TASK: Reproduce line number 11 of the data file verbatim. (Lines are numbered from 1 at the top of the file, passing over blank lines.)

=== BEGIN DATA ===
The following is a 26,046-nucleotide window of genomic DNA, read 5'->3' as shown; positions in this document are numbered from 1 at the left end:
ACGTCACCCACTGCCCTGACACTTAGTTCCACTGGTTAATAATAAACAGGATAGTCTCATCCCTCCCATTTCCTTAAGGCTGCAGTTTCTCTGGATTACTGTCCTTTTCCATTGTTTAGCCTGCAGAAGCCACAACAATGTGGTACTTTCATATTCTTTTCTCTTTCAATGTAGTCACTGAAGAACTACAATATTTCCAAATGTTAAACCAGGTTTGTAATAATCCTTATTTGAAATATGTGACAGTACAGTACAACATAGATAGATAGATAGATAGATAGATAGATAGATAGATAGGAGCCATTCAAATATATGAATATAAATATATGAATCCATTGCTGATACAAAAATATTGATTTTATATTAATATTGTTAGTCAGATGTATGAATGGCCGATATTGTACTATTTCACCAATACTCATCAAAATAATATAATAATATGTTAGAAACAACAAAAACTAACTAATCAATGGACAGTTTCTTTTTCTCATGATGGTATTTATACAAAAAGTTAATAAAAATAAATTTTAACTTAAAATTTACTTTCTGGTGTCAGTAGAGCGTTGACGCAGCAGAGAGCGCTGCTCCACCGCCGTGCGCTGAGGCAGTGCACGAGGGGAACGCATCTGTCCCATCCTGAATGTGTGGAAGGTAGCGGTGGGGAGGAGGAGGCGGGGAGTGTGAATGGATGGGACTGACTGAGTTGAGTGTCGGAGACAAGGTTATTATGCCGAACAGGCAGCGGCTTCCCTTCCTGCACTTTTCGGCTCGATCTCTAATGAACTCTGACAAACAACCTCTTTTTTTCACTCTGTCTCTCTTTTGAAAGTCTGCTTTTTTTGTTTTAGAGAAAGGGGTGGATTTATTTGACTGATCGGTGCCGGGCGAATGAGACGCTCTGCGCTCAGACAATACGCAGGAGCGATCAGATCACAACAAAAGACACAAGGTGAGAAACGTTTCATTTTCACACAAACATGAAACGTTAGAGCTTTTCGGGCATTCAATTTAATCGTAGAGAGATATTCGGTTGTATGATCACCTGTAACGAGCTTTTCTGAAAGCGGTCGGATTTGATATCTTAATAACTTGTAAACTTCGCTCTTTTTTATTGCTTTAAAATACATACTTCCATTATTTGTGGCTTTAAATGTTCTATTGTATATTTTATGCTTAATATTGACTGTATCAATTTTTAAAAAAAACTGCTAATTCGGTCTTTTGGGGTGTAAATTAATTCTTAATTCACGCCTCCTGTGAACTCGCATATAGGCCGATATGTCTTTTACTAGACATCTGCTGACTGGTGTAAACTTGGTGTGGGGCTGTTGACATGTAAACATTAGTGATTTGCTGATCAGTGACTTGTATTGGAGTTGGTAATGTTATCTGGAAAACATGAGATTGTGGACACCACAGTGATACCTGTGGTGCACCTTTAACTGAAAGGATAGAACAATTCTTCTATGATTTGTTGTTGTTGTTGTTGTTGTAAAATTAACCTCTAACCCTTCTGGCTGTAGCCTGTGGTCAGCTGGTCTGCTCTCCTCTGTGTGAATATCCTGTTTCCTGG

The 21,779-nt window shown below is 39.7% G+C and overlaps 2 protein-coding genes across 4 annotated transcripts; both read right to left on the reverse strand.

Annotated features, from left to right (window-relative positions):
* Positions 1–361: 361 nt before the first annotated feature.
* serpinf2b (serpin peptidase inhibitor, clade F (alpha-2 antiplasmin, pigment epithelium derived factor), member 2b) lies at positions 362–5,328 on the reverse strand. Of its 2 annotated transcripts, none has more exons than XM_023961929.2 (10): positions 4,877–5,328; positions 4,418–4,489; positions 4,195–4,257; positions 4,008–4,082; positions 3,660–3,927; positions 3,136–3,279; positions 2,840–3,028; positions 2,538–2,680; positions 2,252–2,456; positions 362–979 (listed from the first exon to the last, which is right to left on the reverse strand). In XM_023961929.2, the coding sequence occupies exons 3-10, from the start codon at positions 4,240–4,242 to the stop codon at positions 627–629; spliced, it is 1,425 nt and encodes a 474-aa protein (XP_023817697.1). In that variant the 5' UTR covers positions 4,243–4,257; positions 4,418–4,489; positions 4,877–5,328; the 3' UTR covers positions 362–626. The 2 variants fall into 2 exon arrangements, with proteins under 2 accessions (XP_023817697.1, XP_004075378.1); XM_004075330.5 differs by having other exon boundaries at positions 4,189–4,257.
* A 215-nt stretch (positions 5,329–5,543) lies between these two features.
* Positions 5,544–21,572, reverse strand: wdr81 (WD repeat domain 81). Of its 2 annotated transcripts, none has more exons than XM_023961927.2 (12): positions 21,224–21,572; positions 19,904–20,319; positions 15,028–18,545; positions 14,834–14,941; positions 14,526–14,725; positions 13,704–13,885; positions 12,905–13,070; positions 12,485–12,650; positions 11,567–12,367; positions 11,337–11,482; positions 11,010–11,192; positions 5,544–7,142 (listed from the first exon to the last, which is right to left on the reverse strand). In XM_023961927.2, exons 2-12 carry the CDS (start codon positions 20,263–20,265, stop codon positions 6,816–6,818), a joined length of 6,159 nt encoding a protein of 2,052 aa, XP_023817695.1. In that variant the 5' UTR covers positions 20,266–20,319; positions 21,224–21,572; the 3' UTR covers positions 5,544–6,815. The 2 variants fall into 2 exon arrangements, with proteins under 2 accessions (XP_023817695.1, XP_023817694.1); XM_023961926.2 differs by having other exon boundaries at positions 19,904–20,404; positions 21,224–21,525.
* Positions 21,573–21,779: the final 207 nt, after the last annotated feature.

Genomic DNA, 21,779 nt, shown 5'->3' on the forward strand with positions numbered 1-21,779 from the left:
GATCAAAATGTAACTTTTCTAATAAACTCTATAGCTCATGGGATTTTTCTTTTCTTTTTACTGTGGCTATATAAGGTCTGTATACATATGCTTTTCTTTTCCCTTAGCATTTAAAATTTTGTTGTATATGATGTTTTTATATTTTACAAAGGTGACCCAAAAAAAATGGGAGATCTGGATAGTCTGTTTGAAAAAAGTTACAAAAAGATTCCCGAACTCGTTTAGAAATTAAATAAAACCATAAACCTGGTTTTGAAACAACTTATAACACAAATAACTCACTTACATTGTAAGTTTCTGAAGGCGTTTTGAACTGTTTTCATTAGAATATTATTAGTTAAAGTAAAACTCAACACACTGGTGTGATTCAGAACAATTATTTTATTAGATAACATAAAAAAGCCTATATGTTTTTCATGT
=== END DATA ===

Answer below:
GATCAAAATGTAACTTTTCTAATAAACTCTATAGCTCATGGGATTTTTCTTTTCTTTTTACTGTGGCTATATAAGGTCTGTATACATATGCTTTTCTTTTCCCTTAGCATTTAAAATTTTGTTGTATATGATGTTTTTATATTTTACAAAGGTGACCCAAAAAAAATGGGAGATCTGGATAGTCTGTTTGAAAAAAGTTACAAAAAGATTCCCGAACTCGTTTAGAAATTAAATAAAACCATAAACCTGGTTTTGAAACAACTTATAACACAAATAACTCACTTACATTGTAAGTTTCTGAAGGCGTTTTGAACTGTTTTCATTAGAATATTATTAGTTAAAGTAAAACTCAACACACTGGTGTGATTCAGAACAATTATTTTATTAGATAACATAAAAAAGCCTATATGTTTTTCATGT